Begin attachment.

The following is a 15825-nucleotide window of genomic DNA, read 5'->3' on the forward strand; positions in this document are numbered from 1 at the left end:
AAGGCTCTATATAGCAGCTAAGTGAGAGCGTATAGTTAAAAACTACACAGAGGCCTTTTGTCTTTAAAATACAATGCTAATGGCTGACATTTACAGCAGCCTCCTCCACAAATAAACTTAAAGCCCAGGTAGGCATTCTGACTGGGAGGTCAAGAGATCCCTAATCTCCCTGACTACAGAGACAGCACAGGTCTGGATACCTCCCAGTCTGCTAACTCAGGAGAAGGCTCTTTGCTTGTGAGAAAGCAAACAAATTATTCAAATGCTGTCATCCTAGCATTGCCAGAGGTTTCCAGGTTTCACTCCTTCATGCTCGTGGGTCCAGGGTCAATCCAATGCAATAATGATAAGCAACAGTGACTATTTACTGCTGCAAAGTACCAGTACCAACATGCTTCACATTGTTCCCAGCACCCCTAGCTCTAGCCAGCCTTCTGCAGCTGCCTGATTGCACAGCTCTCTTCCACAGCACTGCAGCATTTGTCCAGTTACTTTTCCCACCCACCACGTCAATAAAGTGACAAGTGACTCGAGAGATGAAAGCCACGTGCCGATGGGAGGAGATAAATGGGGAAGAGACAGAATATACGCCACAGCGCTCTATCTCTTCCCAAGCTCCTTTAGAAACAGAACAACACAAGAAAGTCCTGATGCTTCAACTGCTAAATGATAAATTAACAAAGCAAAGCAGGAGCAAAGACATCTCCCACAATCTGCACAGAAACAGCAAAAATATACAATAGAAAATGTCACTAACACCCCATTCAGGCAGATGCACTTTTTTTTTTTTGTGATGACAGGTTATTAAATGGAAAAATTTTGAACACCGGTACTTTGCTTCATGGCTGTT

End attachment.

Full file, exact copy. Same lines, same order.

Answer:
The following is a 15825-nucleotide window of genomic DNA, read 5'->3' on the forward strand; positions in this document are numbered from 1 at the left end:
AAGGCTCTATATAGCAGCTAAGTGAGAGCGTATAGTTAAAAACTACACAGAGGCCTTTTGTCTTTAAAATACAATGCTAATGGCTGACATTTACAGCAGCCTCCTCCACAAATAAACTTAAAGCCCAGGTAGGCATTCTGACTGGGAGGTCAAGAGATCCCTAATCTCCCTGACTACAGAGACAGCACAGGTCTGGATACCTCCCAGTCTGCTAACTCAGGAGAAGGCTCTTTGCTTGTGAGAAAGCAAACAAATTATTCAAATGCTGTCATCCTAGCATTGCCAGAGGTTTCCAGGTTTCACTCCTTCATGCTCGTGGGTCCAGGGTCAATCCAATGCAATAATGATAAGCAACAGTGACTATTTACTGCTGCAAAGTACCAGTACCAACATGCTTCACATTGTTCCCAGCACCCCTAGCTCTAGCCAGCCTTCTGCAGCTGCCTGATTGCACAGCTCTCTTCCACAGCACTGCAGCATTTGTCCAGTTACTTTTCCCACCCACCACGTCAATAAAGTGACAAGTGACTCGAGAGATGAAAGCCACGTGCCGATGGGAGGAGATAAATGGGGAAGAGACAGAATATACGCCACAGCGCTCTATCTCTTCCCAAGCTCCTTTAGAAACAGAACAACACAAGAAAGTCCTGATGCTTCAACTGCTAAATGATAAATTAACAAAGCAAAGCAGGAGCAAAGACATCTCCCACAATCTGCACAGAAACAGCAAAAATATACAATAGAAAATGTCACTAACACCCCATTCAGGCAGATGCACTTTTTTTTTTTTGTGATGACAGGTTATTAAATGGAAAAATTTTGAACACCGGTACTTTGCTTCATGGCTGTT